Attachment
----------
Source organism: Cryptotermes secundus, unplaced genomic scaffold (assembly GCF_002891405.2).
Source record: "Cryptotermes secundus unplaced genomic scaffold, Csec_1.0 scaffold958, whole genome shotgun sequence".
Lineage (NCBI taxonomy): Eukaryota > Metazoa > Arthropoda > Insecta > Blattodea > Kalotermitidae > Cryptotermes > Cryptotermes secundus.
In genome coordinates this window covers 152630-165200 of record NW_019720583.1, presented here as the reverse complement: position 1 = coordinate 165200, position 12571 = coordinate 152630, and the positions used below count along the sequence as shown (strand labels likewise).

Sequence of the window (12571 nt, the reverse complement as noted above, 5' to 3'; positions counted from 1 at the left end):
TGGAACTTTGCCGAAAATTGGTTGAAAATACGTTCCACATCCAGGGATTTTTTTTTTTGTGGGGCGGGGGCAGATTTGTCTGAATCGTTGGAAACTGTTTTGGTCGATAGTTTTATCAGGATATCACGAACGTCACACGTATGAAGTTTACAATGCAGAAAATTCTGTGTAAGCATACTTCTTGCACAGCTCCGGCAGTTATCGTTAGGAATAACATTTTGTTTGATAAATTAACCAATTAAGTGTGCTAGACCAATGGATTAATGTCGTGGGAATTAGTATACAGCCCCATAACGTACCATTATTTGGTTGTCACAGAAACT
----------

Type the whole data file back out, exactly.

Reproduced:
Source organism: Cryptotermes secundus, unplaced genomic scaffold (assembly GCF_002891405.2).
Source record: "Cryptotermes secundus unplaced genomic scaffold, Csec_1.0 scaffold958, whole genome shotgun sequence".
Lineage (NCBI taxonomy): Eukaryota > Metazoa > Arthropoda > Insecta > Blattodea > Kalotermitidae > Cryptotermes > Cryptotermes secundus.
In genome coordinates this window covers 152630-165200 of record NW_019720583.1, presented here as the reverse complement: position 1 = coordinate 165200, position 12571 = coordinate 152630, and the positions used below count along the sequence as shown (strand labels likewise).

Sequence of the window (12571 nt, the reverse complement as noted above, 5' to 3'; positions counted from 1 at the left end):
TGGAACTTTGCCGAAAATTGGTTGAAAATACGTTCCACATCCAGGGATTTTTTTTTTTGTGGGGCGGGGGCAGATTTGTCTGAATCGTTGGAAACTGTTTTGGTCGATAGTTTTATCAGGATATCACGAACGTCACACGTATGAAGTTTACAATGCAGAAAATTCTGTGTAAGCATACTTCTTGCACAGCTCCGGCAGTTATCGTTAGGAATAACATTTTGTTTGATAAATTAACCAATTAAGTGTGCTAGACCAATGGATTAATGTCGTGGGAATTAGTATACAGCCCCATAACGTACCATTATTTGGTTGTCACAGAAACT